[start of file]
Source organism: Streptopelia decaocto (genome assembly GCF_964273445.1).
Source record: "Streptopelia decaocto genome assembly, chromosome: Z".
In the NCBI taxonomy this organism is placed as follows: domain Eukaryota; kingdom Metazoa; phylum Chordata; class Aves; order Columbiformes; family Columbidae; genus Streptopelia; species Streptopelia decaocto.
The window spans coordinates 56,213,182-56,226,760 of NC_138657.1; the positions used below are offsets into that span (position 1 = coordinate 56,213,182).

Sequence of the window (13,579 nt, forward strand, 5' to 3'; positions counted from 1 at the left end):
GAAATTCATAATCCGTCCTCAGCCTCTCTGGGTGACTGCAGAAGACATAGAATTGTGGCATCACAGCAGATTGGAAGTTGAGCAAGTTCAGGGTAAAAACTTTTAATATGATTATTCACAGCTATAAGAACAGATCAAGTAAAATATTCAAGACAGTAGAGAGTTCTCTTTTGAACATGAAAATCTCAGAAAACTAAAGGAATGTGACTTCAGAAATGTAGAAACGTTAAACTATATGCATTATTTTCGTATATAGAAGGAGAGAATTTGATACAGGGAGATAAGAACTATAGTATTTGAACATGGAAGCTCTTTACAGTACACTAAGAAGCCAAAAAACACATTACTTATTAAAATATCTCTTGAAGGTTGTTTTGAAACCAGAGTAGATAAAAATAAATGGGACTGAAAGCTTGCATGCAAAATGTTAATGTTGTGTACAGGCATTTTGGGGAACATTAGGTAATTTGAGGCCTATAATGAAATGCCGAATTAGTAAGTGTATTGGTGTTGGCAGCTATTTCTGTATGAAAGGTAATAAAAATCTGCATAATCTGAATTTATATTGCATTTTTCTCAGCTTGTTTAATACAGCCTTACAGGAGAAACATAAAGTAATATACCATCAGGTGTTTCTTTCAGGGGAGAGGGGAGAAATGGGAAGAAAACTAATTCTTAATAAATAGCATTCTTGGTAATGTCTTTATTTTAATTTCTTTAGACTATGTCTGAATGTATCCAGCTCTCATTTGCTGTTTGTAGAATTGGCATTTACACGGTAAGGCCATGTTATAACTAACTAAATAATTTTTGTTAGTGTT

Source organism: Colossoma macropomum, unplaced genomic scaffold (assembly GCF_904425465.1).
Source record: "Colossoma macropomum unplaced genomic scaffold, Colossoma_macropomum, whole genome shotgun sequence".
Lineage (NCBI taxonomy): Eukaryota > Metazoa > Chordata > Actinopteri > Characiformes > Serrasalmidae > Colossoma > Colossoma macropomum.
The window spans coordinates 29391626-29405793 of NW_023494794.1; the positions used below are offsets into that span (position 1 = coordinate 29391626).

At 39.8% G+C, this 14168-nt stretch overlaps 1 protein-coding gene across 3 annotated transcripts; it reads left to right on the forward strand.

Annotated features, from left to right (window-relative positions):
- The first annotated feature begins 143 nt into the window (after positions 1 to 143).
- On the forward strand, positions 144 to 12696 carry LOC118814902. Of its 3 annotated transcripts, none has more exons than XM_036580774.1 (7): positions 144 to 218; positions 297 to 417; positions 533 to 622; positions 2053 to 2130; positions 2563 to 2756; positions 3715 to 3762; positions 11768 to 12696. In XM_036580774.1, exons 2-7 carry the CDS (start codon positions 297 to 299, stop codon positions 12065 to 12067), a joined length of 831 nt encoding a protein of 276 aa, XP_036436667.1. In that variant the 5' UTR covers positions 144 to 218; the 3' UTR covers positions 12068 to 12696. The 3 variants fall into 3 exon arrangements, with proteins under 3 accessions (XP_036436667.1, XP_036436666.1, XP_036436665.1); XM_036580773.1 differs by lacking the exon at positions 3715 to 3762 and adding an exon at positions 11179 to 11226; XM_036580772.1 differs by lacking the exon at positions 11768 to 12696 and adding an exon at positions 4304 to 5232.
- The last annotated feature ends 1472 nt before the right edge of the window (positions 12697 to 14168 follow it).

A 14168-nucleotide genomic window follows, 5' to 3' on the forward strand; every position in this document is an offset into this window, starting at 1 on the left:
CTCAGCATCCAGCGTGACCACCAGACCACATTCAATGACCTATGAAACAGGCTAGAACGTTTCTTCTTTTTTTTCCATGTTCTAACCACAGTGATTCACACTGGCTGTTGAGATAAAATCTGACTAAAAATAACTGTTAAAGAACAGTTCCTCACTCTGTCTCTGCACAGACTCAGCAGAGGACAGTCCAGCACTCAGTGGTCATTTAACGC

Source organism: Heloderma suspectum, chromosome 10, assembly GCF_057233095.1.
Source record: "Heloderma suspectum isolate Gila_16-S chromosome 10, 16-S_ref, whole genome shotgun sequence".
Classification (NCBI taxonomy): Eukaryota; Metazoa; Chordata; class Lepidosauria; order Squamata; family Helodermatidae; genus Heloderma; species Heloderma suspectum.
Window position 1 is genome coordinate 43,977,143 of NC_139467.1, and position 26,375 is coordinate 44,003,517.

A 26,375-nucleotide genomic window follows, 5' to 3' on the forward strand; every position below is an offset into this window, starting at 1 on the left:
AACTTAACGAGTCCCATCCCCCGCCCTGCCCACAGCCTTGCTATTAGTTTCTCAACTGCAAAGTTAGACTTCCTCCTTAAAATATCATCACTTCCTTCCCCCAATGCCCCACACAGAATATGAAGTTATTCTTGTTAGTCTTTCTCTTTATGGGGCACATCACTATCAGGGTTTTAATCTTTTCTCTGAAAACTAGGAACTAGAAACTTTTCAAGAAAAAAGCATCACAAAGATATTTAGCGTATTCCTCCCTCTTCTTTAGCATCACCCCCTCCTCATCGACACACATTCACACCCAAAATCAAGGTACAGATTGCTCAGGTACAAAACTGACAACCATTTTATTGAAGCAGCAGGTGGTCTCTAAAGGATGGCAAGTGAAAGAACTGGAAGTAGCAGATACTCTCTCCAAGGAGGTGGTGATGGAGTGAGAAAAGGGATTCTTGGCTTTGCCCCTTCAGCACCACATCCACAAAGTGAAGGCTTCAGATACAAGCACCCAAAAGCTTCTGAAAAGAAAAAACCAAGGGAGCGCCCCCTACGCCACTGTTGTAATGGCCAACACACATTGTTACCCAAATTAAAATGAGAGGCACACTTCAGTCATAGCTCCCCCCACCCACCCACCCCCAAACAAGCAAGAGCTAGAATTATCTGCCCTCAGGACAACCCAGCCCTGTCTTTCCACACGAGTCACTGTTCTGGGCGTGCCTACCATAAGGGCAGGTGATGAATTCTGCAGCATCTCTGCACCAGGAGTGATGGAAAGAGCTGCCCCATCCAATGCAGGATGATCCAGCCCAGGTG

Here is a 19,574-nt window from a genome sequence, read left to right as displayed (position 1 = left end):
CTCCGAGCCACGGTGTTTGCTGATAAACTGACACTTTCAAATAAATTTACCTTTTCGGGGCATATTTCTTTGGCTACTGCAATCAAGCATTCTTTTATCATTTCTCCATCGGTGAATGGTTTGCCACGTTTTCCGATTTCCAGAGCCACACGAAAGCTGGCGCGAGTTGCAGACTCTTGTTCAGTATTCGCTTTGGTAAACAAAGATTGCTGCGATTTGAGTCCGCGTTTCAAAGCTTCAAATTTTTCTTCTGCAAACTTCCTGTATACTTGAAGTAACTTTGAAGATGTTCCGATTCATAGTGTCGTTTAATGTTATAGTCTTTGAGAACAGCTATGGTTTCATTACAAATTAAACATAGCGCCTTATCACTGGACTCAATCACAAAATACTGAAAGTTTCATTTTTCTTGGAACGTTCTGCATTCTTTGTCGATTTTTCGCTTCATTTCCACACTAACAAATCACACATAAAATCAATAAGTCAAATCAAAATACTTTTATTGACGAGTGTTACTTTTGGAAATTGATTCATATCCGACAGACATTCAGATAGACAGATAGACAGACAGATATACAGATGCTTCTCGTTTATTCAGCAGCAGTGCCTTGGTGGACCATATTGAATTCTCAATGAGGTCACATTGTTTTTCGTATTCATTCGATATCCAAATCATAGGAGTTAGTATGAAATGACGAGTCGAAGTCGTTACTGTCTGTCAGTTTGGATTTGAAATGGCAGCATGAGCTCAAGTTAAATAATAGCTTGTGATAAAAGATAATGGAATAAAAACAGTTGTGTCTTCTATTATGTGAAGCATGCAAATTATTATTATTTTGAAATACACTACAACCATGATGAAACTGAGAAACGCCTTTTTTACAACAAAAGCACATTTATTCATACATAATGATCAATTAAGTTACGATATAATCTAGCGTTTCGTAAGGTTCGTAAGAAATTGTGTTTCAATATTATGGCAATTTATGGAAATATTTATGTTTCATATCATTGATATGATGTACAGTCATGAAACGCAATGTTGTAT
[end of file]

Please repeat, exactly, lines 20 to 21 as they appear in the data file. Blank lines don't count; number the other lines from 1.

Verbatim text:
Classification (NCBI taxonomy): Eukaryota; Metazoa; Chordata; class Lepidosauria; order Squamata; family Helodermatidae; genus Heloderma; species Heloderma suspectum.
Window position 1 is genome coordinate 43,977,143 of NC_139467.1, and position 26,375 is coordinate 44,003,517.